Coming back to my PBL unit on Coronavirus, the next thing I looked for were ways that I could engage the community. Now, my school is very unique in the sense that normally our students spend 1 day per week on work placement, classes will go together with their teacher to primary schools and run sports clinics, and these are done on behalf or our formal school partners who are all major sporting bodies, such as the Sydney Kings and the Western Sydeny Wanderers. So, given the school already has this connection I am looking to pull upon these throughout my unit. I am asking some of our partners to speak at the launch and to check in with students at the halfway point as well as have them participate in the final showcase at the end. I am encouraging our students to apply their project to individuals they know personally or to community groups to which they are connected, such as their work placement or a religious group. This will involve students connecting with their supervisors and asking them questions and possibly even presenting their final project to them.

Other ways to engage students with their communities could be to connect with local businesses or sports clubs. Create a community garden on the school premises, have students prepare and perform for a local retirement community or have your students start up and run their own pizza restaurant at the school. There are so many ways to build these connections and they can range from involving student parents, or the wider school community to presenting information to a public audience involving professionals or creating something that impacts the world. And these days with technology and the internet finding a public audience is easier than ever. I often hear, for example, of students or classes that reach out to the author of the book they are reading to ask her questions and learn more about the creative process.

I know some of you at this point will be thinking that whoever you contact is busy and doesn’t have the time for this, but you will never know if you don’t try. You could even start with a simply letter to your local member about an issue relating to your school to help develop students’ ability to write persuasively.

So if you are looking to improve student learning and perhaps increase their motivation and engagement, building authenticity into what you are doing is a great way to start. Take a moment to brainstorm some ideas now. 

Some Random Ideas

As I am making this episode most schools are working remotely. Try and capitalise on this. Have students do tasks in their home, or connect with someone using all the online products that are now freely available to schools. Here are a few ideas that i have just come up with:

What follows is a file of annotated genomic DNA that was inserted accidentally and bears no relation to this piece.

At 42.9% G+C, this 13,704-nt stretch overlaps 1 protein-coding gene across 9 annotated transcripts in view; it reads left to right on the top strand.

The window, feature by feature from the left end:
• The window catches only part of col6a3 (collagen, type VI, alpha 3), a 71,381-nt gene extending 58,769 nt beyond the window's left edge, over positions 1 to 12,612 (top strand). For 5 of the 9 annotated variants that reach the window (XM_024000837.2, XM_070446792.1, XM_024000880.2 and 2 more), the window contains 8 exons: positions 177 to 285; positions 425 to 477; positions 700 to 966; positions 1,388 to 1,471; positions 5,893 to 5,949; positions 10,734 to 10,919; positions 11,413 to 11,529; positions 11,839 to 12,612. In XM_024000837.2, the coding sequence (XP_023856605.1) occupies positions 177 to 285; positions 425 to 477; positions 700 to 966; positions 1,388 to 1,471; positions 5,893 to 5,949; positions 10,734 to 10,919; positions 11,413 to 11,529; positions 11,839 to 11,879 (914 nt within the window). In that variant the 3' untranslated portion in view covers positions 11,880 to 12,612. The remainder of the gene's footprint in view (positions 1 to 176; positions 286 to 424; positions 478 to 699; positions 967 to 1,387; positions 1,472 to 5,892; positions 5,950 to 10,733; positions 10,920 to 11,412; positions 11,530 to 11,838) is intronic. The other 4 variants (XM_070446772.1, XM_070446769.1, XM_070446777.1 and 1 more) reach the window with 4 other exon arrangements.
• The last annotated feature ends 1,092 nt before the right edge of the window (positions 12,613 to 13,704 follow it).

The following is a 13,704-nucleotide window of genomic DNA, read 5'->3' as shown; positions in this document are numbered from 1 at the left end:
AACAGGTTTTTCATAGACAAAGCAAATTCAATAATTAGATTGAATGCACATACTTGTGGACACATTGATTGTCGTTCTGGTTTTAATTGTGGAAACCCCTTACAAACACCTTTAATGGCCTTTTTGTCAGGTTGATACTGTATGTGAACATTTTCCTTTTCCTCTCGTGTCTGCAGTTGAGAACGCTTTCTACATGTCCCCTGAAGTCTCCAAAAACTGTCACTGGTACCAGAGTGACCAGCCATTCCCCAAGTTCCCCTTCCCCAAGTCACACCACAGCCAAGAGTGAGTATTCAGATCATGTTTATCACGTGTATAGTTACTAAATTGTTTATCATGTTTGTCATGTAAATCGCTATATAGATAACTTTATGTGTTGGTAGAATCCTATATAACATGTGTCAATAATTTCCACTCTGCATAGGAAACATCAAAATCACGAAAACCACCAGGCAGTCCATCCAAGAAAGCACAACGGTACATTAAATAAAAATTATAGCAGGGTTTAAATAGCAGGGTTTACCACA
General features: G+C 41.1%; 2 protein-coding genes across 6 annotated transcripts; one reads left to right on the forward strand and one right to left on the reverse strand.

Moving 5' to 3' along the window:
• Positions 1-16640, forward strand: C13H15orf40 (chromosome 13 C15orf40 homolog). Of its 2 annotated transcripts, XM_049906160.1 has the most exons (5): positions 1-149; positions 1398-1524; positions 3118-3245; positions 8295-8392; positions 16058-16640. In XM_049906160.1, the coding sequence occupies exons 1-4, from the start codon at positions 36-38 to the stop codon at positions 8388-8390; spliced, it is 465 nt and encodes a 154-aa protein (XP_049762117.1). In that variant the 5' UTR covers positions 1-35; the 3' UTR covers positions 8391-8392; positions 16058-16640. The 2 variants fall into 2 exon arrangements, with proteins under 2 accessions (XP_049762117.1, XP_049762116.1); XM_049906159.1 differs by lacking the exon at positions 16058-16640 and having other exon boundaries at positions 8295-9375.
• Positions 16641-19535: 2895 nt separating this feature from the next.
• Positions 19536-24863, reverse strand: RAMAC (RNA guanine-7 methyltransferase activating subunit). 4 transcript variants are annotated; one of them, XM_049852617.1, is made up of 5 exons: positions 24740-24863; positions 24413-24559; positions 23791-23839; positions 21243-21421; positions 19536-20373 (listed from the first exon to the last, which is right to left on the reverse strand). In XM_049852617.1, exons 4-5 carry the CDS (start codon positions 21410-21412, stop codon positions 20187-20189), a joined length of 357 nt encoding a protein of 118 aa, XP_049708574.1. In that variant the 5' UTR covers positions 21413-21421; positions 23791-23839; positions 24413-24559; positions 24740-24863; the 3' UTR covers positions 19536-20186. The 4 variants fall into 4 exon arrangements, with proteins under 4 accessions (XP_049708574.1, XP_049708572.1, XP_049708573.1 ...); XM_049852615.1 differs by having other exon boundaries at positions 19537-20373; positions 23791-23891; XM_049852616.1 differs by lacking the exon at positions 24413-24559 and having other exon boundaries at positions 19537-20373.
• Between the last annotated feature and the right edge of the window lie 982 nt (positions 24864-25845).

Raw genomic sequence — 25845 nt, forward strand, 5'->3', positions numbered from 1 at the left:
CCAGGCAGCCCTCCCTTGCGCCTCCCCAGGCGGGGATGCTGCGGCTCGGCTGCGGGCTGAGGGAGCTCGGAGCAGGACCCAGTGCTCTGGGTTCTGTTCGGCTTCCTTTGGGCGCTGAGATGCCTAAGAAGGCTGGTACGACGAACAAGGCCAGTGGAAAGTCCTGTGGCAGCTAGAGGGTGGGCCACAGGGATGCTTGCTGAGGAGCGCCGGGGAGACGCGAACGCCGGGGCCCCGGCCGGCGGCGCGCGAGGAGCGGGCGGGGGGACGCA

• Students could build a birdhouse for s specific bird that they see near their house
  • Students could organise a virtual concert and put on acoustic performances online
  • Students could keep a journal relating to the impact of the coronavirus on themselves and others they know
  • Students could put together spoken word performances relating to a topic they are passionate about and share them on social media
  • Students could write letters of encouragement and thankfulness to loved ones
  • Students could inquire into how to promote social health and action it
  • Students could conduct interviews with people who have been negatively or positively affected by coronavirus and collate them into a reflective booklet, report or documentary
  • Students could compare the current coronavirus pandemic with those from the past, such as the plague.
  • Students could connect with people from other countries to have online Google meetings to develop their spoken language. For example, have regular calls with a student in Japan to practice their Japanese and allow the student in Japan to develop their English.

There are so many ways to embed authenticity into student learning. So, take a moment and list some of your own idea. I would love for you to share them at teacherspd.net/35. And remember learning is NOT about preparing our students for an exam, no matter how important you may think that exam is. Learning is a life skill and it needs to be applied to life.

Well, thanks for listening. I hope that you got something out of today’s episode. If you would like to grab the transcript for this episode or have a look at what I am making for my school’s COVID-19 PBL Unit, jump on the web and visit teacherspd.net/35 I would love to share it with you. You can also leave a comment for me there especially if you have watched the video or enjoyed not having to listen to the old 10 second intros and outros.

Finally, if you enjoyed this episode or have been listening to the podcast for a while, I would really appreciate it if you could leave a review. It helps others to find the podcast so that they also can benefit from what is happening on the show.

Well, until next time. Keep safe and take a walk in your garden or local green setting, it’s amazing what some green time can do for the soul.

Talk to you soon. 

Subscribe below to get your PBL resources